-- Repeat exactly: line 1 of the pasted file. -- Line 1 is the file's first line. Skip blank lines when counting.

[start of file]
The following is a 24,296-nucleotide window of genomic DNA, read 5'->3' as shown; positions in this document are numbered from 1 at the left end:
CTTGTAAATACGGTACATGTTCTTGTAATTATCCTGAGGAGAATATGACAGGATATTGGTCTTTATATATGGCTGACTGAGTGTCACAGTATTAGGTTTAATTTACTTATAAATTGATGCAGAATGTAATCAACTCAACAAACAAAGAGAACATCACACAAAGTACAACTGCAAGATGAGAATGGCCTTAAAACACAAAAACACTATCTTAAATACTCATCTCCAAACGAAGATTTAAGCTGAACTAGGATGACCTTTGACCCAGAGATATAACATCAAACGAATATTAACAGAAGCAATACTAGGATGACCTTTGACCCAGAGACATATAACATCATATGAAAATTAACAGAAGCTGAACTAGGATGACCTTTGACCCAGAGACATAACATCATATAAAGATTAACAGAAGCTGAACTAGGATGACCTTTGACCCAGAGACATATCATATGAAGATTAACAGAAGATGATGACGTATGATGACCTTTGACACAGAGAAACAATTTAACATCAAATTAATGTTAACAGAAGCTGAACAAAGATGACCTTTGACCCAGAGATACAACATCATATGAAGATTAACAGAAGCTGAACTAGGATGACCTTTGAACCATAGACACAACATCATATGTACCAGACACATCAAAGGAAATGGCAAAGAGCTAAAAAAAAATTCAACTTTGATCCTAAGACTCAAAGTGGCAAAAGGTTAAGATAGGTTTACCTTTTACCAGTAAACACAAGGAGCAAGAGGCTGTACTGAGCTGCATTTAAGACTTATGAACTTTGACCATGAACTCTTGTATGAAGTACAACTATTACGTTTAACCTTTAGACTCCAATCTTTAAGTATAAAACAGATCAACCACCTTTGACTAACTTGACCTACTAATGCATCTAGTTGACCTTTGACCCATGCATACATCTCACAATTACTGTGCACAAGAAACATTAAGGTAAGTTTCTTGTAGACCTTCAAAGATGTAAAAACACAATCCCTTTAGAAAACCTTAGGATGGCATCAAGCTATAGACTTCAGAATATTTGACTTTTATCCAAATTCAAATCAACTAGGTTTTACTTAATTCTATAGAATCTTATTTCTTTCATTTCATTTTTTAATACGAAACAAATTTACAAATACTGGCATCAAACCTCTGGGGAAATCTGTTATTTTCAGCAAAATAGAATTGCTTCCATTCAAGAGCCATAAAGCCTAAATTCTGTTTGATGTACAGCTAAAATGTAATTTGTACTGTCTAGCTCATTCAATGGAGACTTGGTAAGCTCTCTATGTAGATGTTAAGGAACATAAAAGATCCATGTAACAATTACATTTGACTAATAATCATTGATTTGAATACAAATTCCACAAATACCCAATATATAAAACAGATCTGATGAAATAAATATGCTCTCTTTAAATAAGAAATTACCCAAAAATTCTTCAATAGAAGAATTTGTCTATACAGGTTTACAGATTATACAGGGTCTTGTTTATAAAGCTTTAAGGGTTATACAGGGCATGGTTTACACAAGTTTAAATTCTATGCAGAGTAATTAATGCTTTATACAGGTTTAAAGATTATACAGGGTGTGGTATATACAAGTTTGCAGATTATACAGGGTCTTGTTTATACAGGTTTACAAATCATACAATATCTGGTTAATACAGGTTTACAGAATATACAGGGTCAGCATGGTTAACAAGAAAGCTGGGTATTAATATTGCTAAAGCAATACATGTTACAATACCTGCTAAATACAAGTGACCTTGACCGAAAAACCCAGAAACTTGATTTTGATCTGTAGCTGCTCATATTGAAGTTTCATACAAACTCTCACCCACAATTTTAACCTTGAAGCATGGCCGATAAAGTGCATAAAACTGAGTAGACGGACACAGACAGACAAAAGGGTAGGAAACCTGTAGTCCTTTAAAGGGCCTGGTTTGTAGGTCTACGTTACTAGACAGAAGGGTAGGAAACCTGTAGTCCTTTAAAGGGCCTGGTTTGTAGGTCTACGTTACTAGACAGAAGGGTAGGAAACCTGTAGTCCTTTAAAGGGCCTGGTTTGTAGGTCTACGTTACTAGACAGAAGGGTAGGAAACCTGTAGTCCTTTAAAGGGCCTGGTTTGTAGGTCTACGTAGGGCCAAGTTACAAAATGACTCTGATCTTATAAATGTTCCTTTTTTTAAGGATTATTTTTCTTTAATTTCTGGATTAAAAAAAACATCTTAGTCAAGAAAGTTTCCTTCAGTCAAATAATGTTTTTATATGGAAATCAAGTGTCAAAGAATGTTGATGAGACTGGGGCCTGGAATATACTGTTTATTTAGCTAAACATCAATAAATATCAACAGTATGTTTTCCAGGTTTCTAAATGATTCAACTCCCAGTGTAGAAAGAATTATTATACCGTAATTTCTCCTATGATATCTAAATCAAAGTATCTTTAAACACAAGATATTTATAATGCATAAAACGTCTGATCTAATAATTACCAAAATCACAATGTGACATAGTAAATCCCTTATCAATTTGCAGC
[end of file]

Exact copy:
The following is a 24,296-nucleotide window of genomic DNA, read 5'->3' as shown; positions in this document are numbered from 1 at the left end: